What we get in modern smartphones is largely decided by the mass market. If the market wants more megapixels, smartphone companies will give them exactly that, possibly sacrificing image quality in the process. And that’s the thing, despite running on an open-source platform, Android smartphones themselves aren’t open source. To resolve this issue, Google’s taken on a particularly ambitious initiative – Project Ara. If successful, Project Ara has the potential to turn the smartphone industry on its heels.
The basic idea behind Project Ara is to create a completely modular smartphone. A smartphone, which is very much like a desktop PC, in that its components can be easily changed as per the requirements of the owner. To accomplish this, the Ara smartphone will come as sort of a bread board, on top of which modules can be attached. Modules will include battery packs, processors, camera units, health monitors and so on. And that’s the beauty of Project Ara. It will be up to third-party companies to come up with inventive modules for Ara.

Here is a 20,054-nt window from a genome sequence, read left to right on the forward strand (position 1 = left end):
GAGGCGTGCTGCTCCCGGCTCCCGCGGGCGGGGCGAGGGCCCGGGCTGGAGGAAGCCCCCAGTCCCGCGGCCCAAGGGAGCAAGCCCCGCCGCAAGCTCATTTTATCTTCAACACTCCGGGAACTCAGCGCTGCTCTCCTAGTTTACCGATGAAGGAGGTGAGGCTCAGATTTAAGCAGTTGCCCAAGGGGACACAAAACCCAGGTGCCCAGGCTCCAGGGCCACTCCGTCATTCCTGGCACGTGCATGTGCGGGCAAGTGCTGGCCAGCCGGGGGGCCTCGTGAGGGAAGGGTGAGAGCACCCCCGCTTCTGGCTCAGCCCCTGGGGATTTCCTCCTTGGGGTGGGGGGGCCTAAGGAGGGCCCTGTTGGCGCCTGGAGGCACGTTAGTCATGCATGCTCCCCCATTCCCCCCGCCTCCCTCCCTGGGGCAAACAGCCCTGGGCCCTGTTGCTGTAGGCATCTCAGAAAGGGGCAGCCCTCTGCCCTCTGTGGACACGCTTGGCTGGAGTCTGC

There’s really no limit on what Ara could support. If the company can write drivers for their device to be compliant with Ara, they’re pretty much good to go. Ara will end the wasteful trend of changing smartphones just to gain an extra gigabyte of RAM. Instead of throwing away the whole device, Ara owners will be able to simply swap the obsolete component with an up-to-date one. Need extra battery life for the camping trip? Swap out the camera module for an extra battery module. It’s all pretty exciting.
Of course the big challenge for Ara is going to be convincing smartphone manufacturers to make modules for the device. Thing is because Ara is going to be an open hardware platform, any company can make components for the device. And that could mean that new players could emerge in the smartphone hardware business, targeting niches. It is expected that the Ara smartphone will launch for just $50, which will include the frame/endoskeleton and a backup battery. There are going to be 3 frame sizes on launch: a mini, about the size of the iPhone 5S, a medium at 4.7 inches and a “phablet” frame, measuring around 6 inches diagonally.